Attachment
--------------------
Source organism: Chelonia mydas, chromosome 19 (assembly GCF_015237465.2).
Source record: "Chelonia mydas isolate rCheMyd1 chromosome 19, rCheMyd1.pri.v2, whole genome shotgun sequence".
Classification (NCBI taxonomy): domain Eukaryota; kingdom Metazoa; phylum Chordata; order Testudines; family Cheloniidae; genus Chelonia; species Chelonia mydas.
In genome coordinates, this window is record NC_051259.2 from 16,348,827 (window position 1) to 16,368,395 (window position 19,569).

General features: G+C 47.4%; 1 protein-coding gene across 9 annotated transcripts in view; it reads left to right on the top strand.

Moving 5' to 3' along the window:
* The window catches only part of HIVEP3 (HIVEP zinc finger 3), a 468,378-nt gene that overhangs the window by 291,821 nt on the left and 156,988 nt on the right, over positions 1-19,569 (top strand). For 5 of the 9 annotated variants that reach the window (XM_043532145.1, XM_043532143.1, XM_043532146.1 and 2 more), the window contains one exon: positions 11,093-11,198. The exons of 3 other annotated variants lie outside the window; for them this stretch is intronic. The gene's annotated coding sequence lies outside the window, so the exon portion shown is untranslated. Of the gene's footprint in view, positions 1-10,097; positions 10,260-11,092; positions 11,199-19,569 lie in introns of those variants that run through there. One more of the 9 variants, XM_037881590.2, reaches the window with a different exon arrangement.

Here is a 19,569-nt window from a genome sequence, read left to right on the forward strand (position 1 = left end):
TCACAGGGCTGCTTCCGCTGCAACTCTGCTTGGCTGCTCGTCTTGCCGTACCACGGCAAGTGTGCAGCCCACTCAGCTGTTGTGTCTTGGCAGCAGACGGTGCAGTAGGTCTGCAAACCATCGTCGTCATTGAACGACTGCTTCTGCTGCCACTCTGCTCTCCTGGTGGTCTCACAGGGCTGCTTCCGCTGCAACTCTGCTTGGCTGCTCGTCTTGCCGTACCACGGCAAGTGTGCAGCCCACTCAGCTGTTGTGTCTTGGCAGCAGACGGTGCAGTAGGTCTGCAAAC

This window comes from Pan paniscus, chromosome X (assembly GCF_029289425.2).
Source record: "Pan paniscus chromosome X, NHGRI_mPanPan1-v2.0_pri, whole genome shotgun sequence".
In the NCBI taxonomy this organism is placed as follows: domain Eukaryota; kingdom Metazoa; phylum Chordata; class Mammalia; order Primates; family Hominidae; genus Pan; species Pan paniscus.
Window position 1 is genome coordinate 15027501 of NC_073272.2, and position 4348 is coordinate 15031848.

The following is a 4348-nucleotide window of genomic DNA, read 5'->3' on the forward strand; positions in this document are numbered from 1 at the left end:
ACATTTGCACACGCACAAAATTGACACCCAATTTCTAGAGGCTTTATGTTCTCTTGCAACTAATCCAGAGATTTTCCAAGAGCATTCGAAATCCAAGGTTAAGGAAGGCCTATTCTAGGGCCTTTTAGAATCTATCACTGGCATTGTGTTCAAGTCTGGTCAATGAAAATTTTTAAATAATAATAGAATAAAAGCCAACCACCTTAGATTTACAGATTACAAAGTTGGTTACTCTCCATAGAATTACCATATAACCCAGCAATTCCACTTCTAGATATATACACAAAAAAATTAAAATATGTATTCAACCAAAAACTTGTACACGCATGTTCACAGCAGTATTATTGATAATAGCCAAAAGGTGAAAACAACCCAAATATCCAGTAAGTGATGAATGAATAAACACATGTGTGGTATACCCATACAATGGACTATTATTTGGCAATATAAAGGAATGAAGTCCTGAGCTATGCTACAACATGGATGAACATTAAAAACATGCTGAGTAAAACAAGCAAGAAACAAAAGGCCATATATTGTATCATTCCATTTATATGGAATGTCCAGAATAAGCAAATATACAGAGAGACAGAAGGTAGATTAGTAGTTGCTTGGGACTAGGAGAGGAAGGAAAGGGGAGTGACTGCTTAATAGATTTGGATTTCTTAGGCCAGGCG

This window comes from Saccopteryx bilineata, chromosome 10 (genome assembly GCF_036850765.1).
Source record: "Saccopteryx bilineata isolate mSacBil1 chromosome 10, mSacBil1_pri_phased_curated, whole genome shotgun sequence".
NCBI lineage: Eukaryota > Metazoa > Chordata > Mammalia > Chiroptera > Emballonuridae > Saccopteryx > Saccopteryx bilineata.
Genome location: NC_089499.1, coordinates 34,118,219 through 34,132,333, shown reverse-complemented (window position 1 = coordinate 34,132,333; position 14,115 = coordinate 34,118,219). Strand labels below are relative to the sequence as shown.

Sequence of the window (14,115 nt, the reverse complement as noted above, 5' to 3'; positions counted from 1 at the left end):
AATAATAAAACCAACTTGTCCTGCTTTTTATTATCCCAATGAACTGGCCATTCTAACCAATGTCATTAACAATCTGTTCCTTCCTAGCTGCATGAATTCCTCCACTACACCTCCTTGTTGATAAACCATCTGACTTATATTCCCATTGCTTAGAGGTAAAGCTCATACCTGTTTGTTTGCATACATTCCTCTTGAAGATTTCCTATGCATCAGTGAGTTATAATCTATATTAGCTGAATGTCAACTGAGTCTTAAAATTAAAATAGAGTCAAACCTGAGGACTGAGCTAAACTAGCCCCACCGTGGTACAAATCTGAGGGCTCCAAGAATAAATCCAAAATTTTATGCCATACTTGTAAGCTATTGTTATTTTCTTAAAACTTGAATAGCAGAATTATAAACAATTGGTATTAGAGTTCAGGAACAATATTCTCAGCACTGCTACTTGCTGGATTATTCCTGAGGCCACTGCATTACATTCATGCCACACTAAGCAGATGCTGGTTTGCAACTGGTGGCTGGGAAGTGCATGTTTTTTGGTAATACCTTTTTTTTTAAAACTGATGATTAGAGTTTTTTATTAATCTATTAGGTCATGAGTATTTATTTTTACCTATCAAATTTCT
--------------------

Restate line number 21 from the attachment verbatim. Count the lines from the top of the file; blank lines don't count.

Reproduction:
AATAATAAAACCAACTTGTCCTGCTTTTTATTATCCCAATGAACTGGCCATTCTAACCAATGTCATTAACAATCTGTTCCTTCCTAGCTGCATGAATTCCTCCACTACACCTCCTTGTTGATAAACCATCTGACTTATATTCCCATTGCTTAGAGGTAAAGCTCATACCTGTTTGTTTGCATACATTCCTCTTGAAGATTTCCTATGCATCAGTGAGTTATAATCTATATTAGCTGAATGTCAACTGAGTCTTAAAATTAAAATAGAGTCAAACCTGAGGACTGAGCTAAACTAGCCCCACCGTGGTACAAATCTGAGGGCTCCAAGAATAAATCCAAAATTTTATGCCATACTTGTAAGCTATTGTTATTTTCTTAAAACTTGAATAGCAGAATTATAAACAATTGGTATTAGAGTTCAGGAACAATATTCTCAGCACTGCTACTTGCTGGATTATTCCTGAGGCCACTGCATTACATTCATGCCACACTAAGCAGATGCTGGTTTGCAACTGGTGGCTGGGAAGTGCATGTTTTTTGGTAATACCTTTTTTTTTAAAACTGATGATTAGAGTTTTTTATTAATCTATTAGGTCATGAGTATTTATTTTTACCTATCAAATTTCT